Shapiro grew up in Portland, Oregon. Environmental issues — including controversies between the plight of the spotted owl and timber employment, and between protecting the region’s salmon population and increasing electricity generation from hydropower — frequently appeared on the front page of local newspapers, which helped spark his interest in energy and the environment.
Much of his research concerns trade and the environment. He studies how trade policy aﬀects pollution; how environmental policy aﬀects trade; and how research on trade can inform environmental policy.
Shapiro said he enjoys belonging to Yale’s vibrant group in environmental economics, which includes William Nordhaus, Sterling Professor of Economics and a pioneer in applying economic analysis to climate-change.
A paper he co-authored with Reed Walker, assistant professor of economics at University of California-Berkeley, seeks to understand why manufacturing pollution emissions have declined by 60% since 1990 despite a substantial increase in manufacturing output over the same period. They analyzed conﬁdential data on all the products U.S. manufacturing plants produced between 1990 and 2008.
“Scholars had performed this kind of analysis before but with less detailed public data,” he said. “We used administrative data distinguishing more than 1,000 diﬀerent products.”
The paper, conditionally accepted for publication in the journal American Economic Review, concludes that manufacturers are generating products composed of the same materials as before but using cleaner techniques, explaining the reduction in pollution emissions. Further analysis showed that environmental regulations drove the transition to cleaner methods more so than other factors, such as changes in trade or productivity.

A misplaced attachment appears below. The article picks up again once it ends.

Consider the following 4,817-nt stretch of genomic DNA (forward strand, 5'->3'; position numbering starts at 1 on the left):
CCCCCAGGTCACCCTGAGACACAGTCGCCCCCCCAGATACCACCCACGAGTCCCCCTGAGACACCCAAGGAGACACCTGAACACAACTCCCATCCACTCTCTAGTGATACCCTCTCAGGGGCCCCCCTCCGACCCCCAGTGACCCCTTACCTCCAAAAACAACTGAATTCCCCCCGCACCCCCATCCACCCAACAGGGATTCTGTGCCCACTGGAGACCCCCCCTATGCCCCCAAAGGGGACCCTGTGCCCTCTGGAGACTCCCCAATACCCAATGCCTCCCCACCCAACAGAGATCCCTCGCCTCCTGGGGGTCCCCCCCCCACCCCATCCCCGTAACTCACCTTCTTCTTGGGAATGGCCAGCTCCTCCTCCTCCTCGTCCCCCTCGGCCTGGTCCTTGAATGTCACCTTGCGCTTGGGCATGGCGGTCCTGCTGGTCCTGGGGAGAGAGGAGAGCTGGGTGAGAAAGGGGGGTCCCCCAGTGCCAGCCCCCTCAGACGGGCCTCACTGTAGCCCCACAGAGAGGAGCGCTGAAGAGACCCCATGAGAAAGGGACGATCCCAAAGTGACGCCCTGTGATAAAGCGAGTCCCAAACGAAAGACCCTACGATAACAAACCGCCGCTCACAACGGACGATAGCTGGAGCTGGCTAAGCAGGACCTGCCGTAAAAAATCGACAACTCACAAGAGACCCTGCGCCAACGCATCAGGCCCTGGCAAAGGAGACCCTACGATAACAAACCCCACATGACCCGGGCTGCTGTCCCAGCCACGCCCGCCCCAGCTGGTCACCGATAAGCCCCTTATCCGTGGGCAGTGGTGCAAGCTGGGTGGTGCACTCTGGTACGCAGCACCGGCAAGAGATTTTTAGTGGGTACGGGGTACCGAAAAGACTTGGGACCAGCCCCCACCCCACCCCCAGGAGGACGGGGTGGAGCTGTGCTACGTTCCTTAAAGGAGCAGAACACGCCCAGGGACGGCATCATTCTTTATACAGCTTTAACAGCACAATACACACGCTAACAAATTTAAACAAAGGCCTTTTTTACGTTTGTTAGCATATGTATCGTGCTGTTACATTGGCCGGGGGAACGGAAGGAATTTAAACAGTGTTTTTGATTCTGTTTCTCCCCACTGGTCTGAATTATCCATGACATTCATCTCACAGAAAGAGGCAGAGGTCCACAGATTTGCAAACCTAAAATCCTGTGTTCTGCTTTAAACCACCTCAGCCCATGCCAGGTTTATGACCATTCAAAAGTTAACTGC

“Economics can provide valuable insight to many environmental questions,” he said. “Novel data and methods can shed new light on old questions, and also reveal new questions. That’s rewarding.”
In their study of the Clean Water Act, Shapiro and Keiser found that pollution levels have fallen signiﬁcantly since 1972, but were declining at an even faster rate before the sweeping law was enacted. They found that federal grants to wastewater treatment plants have contributed to declining pollution rates. Finally, they showed that the increase in housing values near treated rivers was smaller than the costs of the abatement grants.
A key policy takeaway is that focusing pollution abatement on highly populated areas or more important waterways may improve the law’s beneﬁt-cost ratio, Shapiro said.
“If you have information on locations where the net beneﬁts of a policy are relatively greater, targeting the policy towards those areas is likely to increase its social value,” he said. “For example, the Clean Air Act has more stringent regulation in areas with many people and where air pollution is more costly. By contrast, the Clean Water Act regulates waters everywhere with more similar stringency. Re-targeting it could increase its net beneﬁts.”